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On Free Speech

jkang's picture

Last semester, I was abroad, so I felt a bit disconnected from the Bi-co.  I would occasionally get the bi-co news over facebook and through my friends, but I was generally unaware of the daily happenings of the bi-co.  A couple weeks into the semester, I received some news that I found distressing.  I heard from a friend that some students decided to put up a Confederate Flag and a Mason-Dixon line.  Since I was abroad, I don't know what the full story and I'm not really sure what people's reactions were, although I can guess that many people were angered.  I too, was angered, first by the fact that students in the bi-co put up a symbol of such hate and bigotry and second because I was told that the students were defending their actions because it was "free speech."  Now, I don't really know if that is what they said because I never talked to these students in person and any news I received was mostly relayed through facebook messenger, but their response does raise an important question on free speech and multiculturalism.

The question is this: Should hateful or otherwise offensive speech or actions, particularly those that are conceivably targeted towards one group of people, be protected as part of free speech?   This question I think is particularly pertinent at this time because of the recent incident at Charlie Hebdo in Paris.  I'm still working through this question, and I'm not entirely sure what the answer is.  I don't even think there is one specific answer because it is filled with such complexities and nuances.  But I think its an important question to consider as we work through topics in multicultural education and consider our roles as multicultural educators.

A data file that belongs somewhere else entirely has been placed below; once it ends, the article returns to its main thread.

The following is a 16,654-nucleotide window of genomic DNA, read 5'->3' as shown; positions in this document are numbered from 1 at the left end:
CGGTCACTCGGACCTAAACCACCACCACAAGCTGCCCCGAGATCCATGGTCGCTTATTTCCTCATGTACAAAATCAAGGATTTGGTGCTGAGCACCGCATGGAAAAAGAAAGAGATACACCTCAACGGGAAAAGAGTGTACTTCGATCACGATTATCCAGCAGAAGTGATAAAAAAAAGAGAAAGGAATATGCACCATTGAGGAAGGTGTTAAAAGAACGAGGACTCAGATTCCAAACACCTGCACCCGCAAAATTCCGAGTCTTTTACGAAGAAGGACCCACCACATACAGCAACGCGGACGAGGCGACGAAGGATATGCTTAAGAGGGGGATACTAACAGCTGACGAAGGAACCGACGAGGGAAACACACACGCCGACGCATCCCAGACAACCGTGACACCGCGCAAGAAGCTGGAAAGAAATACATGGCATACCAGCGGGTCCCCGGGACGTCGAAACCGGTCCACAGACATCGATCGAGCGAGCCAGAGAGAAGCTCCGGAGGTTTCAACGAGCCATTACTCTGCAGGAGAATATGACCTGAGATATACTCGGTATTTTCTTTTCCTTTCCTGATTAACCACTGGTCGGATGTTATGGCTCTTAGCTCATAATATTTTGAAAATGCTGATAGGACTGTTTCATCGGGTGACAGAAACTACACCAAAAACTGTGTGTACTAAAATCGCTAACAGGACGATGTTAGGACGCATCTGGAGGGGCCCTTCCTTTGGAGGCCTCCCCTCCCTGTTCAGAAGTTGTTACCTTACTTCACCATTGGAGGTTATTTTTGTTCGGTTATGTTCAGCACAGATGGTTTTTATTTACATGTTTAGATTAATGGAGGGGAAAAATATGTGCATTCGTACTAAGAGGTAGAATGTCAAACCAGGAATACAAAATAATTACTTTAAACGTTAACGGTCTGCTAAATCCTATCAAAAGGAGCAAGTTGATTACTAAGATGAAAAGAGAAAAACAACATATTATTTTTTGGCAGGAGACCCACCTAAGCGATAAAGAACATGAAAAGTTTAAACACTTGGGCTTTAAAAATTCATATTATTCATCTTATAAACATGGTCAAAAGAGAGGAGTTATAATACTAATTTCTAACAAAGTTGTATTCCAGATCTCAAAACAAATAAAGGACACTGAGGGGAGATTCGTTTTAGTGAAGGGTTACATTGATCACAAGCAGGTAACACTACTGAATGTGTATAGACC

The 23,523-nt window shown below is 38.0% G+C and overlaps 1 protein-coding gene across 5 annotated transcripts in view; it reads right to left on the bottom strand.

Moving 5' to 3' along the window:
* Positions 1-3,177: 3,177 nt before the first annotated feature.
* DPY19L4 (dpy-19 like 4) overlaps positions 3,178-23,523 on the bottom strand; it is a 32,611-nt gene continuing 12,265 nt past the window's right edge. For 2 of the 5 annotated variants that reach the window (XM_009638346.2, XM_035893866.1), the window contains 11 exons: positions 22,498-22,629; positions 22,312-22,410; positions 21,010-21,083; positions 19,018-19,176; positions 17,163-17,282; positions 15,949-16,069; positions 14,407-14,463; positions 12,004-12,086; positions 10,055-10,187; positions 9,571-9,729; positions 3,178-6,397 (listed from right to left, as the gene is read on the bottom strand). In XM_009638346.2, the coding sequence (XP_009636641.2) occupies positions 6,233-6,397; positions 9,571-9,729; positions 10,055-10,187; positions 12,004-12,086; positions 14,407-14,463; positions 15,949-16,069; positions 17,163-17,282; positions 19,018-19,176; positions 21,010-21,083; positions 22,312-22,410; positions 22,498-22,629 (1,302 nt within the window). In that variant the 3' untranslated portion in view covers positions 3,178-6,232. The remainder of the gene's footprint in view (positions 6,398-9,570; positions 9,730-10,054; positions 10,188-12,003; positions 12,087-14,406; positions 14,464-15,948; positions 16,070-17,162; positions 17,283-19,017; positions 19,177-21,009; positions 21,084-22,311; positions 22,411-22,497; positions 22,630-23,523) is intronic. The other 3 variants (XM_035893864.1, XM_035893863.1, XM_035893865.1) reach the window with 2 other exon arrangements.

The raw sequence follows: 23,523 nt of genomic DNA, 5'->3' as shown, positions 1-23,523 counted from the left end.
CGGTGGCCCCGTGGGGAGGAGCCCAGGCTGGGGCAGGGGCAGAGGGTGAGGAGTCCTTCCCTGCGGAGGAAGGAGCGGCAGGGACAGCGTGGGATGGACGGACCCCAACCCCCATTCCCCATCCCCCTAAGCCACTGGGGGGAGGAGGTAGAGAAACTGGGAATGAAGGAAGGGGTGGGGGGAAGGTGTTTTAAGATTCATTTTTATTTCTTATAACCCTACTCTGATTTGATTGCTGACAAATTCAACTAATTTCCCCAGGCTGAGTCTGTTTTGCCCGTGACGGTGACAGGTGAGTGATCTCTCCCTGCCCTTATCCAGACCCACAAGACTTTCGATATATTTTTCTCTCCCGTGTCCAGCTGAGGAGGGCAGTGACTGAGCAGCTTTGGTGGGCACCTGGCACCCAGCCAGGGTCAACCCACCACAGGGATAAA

jccohen's picture


I agree that this is a crucial question in multicultural ed, and in fact I think we might have to break out 'speech' from 'actions' and also to raise questions about intent and context.  The Charlie Hebdo situation seems to me a case in point, and a very difficult one, especially as it's now layered in the ensuing violence.  And in that sense, of course, and because we're a small community, the Bi-Co confederate flag is an easier case to begin to parse.  Can you imagine a scenario whereby the flag incident could lead to significant dialogue between differently positioned folks?  It seems to me that this kind of scenario might make the legalistic protection of free speech into a more educational opportunity for learning...  And yet, as you say, this may raise different questions depending on the circumstances; for example, in the case of Charlie Hebdo, how is the possibility of learning configured, and for whom?